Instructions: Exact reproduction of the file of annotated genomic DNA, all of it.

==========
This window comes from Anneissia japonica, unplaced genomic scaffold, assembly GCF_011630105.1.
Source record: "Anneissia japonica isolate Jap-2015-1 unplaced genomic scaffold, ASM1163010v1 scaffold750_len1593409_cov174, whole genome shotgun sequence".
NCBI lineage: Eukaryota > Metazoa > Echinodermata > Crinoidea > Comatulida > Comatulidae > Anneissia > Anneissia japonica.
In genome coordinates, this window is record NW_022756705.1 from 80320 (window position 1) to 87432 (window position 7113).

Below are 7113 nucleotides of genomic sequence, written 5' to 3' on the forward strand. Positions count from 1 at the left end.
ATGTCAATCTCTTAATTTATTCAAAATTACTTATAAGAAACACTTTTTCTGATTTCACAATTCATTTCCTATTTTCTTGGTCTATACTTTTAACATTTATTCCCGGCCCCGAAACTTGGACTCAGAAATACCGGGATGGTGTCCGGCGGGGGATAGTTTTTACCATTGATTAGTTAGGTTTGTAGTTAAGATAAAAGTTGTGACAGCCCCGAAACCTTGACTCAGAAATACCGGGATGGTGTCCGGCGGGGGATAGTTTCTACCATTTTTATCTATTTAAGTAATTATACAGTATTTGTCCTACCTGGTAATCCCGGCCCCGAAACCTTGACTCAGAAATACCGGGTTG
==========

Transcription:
This window comes from Anneissia japonica, unplaced genomic scaffold, assembly GCF_011630105.1.
Source record: "Anneissia japonica isolate Jap-2015-1 unplaced genomic scaffold, ASM1163010v1 scaffold750_len1593409_cov174, whole genome shotgun sequence".
NCBI lineage: Eukaryota > Metazoa > Echinodermata > Crinoidea > Comatulida > Comatulidae > Anneissia > Anneissia japonica.
In genome coordinates, this window is record NW_022756705.1 from 80320 (window position 1) to 87432 (window position 7113).

Below are 7113 nucleotides of genomic sequence, written 5' to 3' on the forward strand. Positions count from 1 at the left end.
ATGTCAATCTCTTAATTTATTCAAAATTACTTATAAGAAACACTTTTTCTGATTTCACAATTCATTTCCTATTTTCTTGGTCTATACTTTTAACATTTATTCCCGGCCCCGAAACTTGGACTCAGAAATACCGGGATGGTGTCCGGCGGGGGATAGTTTTTACCATTGATTAGTTAGGTTTGTAGTTAAGATAAAAGTTGTGACAGCCCCGAAACCTTGACTCAGAAATACCGGGATGGTGTCCGGCGGGGGATAGTTTCTACCATTTTTATCTATTTAAGTAATTATACAGTATTTGTCCTACCTGGTAATCCCGGCCCCGAAACCTTGACTCAGAAATACCGGGTTG